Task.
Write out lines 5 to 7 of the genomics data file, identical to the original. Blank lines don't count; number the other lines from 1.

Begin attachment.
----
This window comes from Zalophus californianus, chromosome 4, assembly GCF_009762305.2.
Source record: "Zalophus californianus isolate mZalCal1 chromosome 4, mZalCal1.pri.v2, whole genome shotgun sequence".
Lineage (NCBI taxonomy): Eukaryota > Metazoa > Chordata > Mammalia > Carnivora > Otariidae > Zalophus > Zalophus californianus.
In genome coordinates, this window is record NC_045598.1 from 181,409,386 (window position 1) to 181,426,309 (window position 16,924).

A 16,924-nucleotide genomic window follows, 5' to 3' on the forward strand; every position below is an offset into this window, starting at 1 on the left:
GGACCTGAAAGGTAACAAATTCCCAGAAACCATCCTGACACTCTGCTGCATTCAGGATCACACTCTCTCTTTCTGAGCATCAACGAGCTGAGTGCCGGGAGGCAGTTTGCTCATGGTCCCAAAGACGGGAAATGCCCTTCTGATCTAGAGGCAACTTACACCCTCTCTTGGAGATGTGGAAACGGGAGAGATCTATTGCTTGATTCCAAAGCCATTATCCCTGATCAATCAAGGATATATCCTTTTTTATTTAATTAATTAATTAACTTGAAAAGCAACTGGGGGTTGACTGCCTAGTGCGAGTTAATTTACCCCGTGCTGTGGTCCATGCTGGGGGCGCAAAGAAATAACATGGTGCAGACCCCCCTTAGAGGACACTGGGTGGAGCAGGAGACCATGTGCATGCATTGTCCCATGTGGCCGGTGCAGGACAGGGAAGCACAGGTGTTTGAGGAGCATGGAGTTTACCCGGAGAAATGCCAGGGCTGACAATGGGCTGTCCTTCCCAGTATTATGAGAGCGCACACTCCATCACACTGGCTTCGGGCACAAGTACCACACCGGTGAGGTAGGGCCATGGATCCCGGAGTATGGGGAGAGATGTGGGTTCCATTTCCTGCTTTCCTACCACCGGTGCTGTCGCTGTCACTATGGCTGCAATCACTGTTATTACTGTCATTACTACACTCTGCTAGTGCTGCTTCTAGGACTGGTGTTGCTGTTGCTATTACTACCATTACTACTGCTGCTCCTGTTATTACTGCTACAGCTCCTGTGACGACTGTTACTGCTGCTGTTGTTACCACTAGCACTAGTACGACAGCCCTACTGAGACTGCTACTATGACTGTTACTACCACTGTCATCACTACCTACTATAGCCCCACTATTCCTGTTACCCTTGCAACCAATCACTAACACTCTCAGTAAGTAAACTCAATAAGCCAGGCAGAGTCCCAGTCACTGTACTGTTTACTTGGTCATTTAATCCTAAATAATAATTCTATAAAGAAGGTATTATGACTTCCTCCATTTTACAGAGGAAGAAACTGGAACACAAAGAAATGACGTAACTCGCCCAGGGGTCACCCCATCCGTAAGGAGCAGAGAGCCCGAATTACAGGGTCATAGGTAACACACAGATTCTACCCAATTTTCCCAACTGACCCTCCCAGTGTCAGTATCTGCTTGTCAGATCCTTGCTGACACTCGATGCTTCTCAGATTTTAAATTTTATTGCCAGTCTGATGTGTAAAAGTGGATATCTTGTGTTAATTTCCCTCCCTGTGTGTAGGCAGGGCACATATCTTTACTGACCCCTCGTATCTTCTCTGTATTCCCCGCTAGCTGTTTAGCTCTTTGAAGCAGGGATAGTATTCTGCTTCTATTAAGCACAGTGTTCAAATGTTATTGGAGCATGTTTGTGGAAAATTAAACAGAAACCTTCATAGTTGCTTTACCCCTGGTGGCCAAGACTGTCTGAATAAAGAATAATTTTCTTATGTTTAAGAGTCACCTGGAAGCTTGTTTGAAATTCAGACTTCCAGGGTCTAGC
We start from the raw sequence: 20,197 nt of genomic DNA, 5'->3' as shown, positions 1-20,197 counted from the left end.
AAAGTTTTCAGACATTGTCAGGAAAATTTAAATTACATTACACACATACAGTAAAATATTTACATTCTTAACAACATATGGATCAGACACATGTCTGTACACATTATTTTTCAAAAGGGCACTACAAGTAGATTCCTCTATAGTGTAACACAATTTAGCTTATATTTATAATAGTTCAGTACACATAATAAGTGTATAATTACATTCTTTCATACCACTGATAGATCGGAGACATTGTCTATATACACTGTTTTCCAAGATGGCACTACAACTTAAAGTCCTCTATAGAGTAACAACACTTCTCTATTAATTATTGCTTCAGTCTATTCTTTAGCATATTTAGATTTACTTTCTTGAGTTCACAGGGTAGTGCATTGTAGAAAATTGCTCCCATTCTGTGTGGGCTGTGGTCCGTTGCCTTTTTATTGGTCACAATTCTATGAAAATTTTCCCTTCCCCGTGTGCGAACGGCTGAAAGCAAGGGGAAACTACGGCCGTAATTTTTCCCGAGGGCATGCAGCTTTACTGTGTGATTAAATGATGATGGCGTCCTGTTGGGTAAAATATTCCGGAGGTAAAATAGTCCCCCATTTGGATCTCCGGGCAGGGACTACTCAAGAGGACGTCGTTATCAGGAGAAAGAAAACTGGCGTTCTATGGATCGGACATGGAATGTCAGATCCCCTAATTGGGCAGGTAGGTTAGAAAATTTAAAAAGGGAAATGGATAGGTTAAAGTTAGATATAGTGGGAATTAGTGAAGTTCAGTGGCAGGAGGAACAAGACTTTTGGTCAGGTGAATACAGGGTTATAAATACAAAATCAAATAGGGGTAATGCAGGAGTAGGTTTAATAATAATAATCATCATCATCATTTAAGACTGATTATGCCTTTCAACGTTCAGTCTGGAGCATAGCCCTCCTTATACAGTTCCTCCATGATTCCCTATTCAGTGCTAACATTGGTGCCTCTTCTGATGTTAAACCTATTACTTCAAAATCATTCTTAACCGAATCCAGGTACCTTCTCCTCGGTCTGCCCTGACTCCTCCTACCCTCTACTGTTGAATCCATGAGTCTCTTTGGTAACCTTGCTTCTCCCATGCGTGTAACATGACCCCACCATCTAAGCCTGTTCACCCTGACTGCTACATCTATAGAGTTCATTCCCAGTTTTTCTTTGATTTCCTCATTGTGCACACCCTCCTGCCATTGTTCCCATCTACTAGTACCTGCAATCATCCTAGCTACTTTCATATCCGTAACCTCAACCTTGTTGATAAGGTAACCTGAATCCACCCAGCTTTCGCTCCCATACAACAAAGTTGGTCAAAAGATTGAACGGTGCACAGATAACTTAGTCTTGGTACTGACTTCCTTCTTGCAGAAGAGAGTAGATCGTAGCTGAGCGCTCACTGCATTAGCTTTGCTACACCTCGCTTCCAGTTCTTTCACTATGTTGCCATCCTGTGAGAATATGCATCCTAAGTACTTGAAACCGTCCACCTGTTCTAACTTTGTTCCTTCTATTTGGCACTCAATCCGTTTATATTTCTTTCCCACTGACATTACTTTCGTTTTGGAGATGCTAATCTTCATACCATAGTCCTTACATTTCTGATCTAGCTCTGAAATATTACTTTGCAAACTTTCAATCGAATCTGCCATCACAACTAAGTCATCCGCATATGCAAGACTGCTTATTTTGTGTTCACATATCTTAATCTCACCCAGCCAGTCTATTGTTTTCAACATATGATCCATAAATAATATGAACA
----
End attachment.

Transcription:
A 16,924-nucleotide genomic window follows, 5' to 3' on the forward strand; every position below is an offset into this window, starting at 1 on the left:
GGACCTGAAAGGTAACAAATTCCCAGAAACCATCCTGACACTCTGCTGCATTCAGGATCACACTCTCTCTTTCTGAGCATCAACGAGCTGAGTGCCGGGAGGCAGTTTGCTCATGGTCCCAAAGACGGGAAATGCCCTTCTGATCTAGAGGCAACTTACACCCTCTCTTGGAGATGTGGAAACGGGAGAGATCTATTGCTTGATTCCAAAGCCATTATCCCTGATCAATCAAGGATATATCCTTTTTTATTTAATTAATTAATTAACTTGAAAAGCAACTGGGGGTTGACTGCCTAGTGCGAGTTAATTTACCCCGTGCTGTGGTCCATGCTGGGGGCGCAAAGAAATAACATGGTGCAGACCCCCCTTAGAGGACACTGGGTGGAGCAGGAGACCATGTGCATGCATTGTCCCATGTGGCCGGTGCAGGACAGGGAAGCACAGGTGTTTGAGGAGCATGGAGTTTACCCGGAGAAATGCCAGGGCTGACAATGGGCTGTCCTTCCCAGTATTATGAGAGCGCACACTCCATCACACTGGCTTCGGGCACAAGTACCACACCGGTGAGGTAGGGCCATGGATCCCGGAGTATGGGGAGAGATGTGGGTTCCATTTCCTGCTTTCCTACCACCGGTGCTGTCGCTGTCACTATGGCTGCAATCACTGTTATTACTGTCATTACTACACTCTGCTAGTGCTGCTTCTAGGACTGGTGTTGCTGTTGCTATTACTACCATTACTACTGCTGCTCCTGTTATTACTGCTACAGCTCCTGTGACGACTGTTACTGCTGCTGTTGTTACCACTAGCACTAGTACGACAGCCCTACTGAGACTGCTACTATGACTGTTACTACCACTGTCATCACTACCTACTATAGCCCCACTATTCCTGTTACCCTTGCAACCAATCACTAACACTCTCAGTAAGTAAACTCAATAAGCCAGGCAGAGTCCCAGTCACTGTACTGTTTACTTGGTCATTTAATCCTAAATAATAATTCTATAAAGAAGGTATTATGACTTCCTCCATTTTACAGAGGAAGAAACTGGAACACAAAGAAATGACGTAACTCGCCCAGGGGTCACCCCATCCGTAAGGAGCAGAGAGCCCGAATTACAGGGTCATAGGTAACACACAGATTCTACCCAATTTTCCCAACTGACCCTCCCAGTGTCAGTATCTGCTTGTCAGATCCTTGCTGACACTCGATGCTTCTCAGATTTTAAATTTTATTGCCAGTCTGATGTGTAAAAGTGGATATCTTGTGTTAATTTCCCTCCCTGTGTGTAGGCAGGGCACATATCTTTACTGACCCCTCGTATCTTCTCTGTATTCCCCGCTAGCTGTTTAGCTCTTTGAAGCAGGGATAGTATTCTGCTTCTATTAAGCACAGTGTTCAAATGTTATTGGAGCATGTTTGTGGAAAATTAAACAGAAACCTTCATAGTTGCTTTACCCCTGGTGGCCAAGACTGTCTGAATAAAGAATAATTTTCTTATGTTTAAGAGTCACCTGGAAGCTTGTTTGAAATTCAGACTTCCAGGGTCTAGC
We start from the raw sequence: 20,197 nt of genomic DNA, 5'->3' as shown, positions 1-20,197 counted from the left end.